As a further test of BC multipotency, we grafted YFP+ cells into the subventricular zone (SVZ) of the newborn Shiverer mouse, a dysmyelinated mutant deficient in myelin basic protein (MBP) (14). Animals were killed at postnatal day (PN) 12, 28, and 42. Immunohistochemistry at PN12 revealed extensive migration of BC-derived progeny from the graft site throughout the forebrain. YFP+ cells left the SVZ and migrated into multiple brain regions including cortex, rostral migratory stream, olfactory bulb, hippocampus, corpus callosum, striatum, fimbria, thalamus, and around the fourth ventricle (Fig. S3). After the first week, many grafted cells had an immature bipolar phenotype (Fig. S3 FH) characteristic of migrating cells, with orientations suggesting either a radial (corpus callosum) or a tangential (rostral migratory stream) migration mode (Fig. S4 A and B). Moreover, double immunostaining for GFAP and YFP showed that YFP+ cells migrating in the rostral migratory stream were tangled within a GFAP+ astrocyte network (Fig. S4 B1–C3), like neural precursors in the postnatal developing brain (reviewed in refs. 1518). At later times (PN28 and PN42), YFP+ cells adopted a more complex morphology as they integrated successfully into the host parenchyme (Figs. 3 and and4).4). Although YFP+ cells proliferated actively in vitro, we did not observe any tumor, and grafted cells did not express Ki67 (n = 40 animals tested).

Fig. 3.
Multipotency of YFP+ cells after short-term incorporation into the newborn shiverer brain. (AA3) The majority of YFP+ cells differentiate into GFAP+ astrocytes, as observed in close apposition to forebrain meninges. (BD3) YFP+ cells ...
Fig. 4.
Differentiation of BC progeny into myelin-forming oligodendrocytes after long-term transplantation. (AA3) GFP+ cells (green; A and A2) give rise to mature CC1+ oligodendrocytes (red; A1 and A3) in corpus callosum. (B) Immunolabeling for MBP indicates ...

Differentiation of BC-derived cells was further assessed by immunodetection of cell type-specific antigens together with YFP. Despite their immature phenotype at PN12, very few YFP+ cells expressed the immature cell markers PSA-NCAM and Sox2. In contrast, we found evidence for BC-derived progeny differentiation into GFAP+ astrocytes (Fig. 3 AA3), NeuN+ neurons (Fig. 3 BB3), and Olig2+ (Fig. 3 D1–D3) or CC1+ (Fig. 3 C1–C3) oligodendroglial cells. The relative proportion of each differentiated cell type varied between animals and regions. Regional analysis indicated that neuronal differentiation occurred in neurogenic regions such as thalamus (<1%) and olfactory bulb (>90%) and astrocyte differentiation occurred in cortex (>90%), thalamus (>90%), cerebellum (>90%), and meninges (>100%) and to a minor extent in corpus callosum (<10%), whereas oligodendrocyte differentiation prevailed in white-matter tracts such as corpus callosum (>90%), fimbria (>90%), and striatum but was reduced in gray matter such as cortex (<10%) (Fig. 3E). Some YFP+ cells adopted perivascular locations. These cells expressed GFAP and extended processes to the blood vessel wall, a behavior characteristic of astrocytes involved in blood–brain barrier formation (Fig. 3 AA3 and Fig. S4 E1–E3) (1922). However, immunostaining for PECAM1 (Fig. S4D) or SMA to identify endothelial cells and pericytes, respectively, and careful examination by confocal microscopy excluded the possibility that the blood vessel-associated BC-derived progeny differentiated into vascular cells. We also searched for possible differentiation of grafted cells into PNS cell types. The absence of p75 expression by the grafted YFP+ cells excluded this possibility and confirmed that under CNS developmental conditions, BC progeny were essentially redirected toward CNS phenotypes.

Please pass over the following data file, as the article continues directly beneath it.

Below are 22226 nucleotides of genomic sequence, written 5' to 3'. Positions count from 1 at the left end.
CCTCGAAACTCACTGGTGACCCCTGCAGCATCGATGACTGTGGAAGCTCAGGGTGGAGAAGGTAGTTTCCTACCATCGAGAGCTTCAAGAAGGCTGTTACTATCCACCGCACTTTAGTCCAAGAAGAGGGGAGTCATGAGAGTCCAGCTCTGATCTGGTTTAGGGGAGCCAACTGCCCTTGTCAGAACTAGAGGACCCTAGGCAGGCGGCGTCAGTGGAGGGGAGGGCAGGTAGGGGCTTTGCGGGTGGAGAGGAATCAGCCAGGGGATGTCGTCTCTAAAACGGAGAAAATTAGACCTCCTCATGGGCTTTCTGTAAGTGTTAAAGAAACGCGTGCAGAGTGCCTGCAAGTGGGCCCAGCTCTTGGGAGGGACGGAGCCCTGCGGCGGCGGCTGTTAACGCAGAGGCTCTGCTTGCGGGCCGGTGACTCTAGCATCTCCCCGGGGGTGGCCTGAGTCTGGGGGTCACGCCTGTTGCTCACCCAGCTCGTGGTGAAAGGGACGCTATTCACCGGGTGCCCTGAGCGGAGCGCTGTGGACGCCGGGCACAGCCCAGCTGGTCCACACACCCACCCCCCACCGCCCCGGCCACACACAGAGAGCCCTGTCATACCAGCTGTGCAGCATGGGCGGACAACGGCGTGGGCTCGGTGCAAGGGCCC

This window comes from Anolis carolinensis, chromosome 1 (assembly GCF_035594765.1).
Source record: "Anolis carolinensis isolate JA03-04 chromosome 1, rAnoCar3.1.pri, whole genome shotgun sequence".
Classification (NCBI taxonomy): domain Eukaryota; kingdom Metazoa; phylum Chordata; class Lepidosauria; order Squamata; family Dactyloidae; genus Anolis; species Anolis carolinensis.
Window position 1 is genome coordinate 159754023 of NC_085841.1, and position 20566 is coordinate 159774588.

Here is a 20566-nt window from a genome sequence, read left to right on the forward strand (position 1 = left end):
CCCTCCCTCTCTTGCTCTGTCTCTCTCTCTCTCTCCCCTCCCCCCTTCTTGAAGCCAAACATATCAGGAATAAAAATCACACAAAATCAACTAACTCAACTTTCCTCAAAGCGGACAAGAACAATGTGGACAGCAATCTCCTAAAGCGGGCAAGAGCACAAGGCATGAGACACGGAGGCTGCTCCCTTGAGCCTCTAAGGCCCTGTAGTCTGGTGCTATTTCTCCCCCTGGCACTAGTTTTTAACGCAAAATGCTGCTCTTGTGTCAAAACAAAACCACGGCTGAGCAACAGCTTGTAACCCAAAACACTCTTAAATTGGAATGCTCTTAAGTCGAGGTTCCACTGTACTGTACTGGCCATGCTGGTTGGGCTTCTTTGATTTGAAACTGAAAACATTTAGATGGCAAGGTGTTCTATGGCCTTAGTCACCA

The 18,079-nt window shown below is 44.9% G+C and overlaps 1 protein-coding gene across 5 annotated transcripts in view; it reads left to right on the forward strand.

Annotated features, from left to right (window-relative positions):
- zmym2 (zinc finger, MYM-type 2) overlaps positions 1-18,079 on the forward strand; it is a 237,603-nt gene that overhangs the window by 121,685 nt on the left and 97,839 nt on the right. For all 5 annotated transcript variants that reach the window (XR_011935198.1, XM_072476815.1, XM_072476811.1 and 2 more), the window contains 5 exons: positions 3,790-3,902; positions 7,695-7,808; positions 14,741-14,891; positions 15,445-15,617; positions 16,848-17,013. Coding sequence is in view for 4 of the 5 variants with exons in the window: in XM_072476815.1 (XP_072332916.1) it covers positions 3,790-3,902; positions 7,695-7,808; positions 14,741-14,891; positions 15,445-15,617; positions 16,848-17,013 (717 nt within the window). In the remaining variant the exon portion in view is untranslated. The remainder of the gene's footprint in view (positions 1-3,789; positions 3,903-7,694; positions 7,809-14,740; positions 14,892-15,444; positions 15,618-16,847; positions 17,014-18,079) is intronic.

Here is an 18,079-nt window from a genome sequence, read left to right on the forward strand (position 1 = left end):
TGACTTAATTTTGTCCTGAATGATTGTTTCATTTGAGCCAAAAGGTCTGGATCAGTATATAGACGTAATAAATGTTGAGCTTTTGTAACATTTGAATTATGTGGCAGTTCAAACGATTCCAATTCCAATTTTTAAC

BC Derivative Differentiation into Myelin-Forming Oligodendrocytes.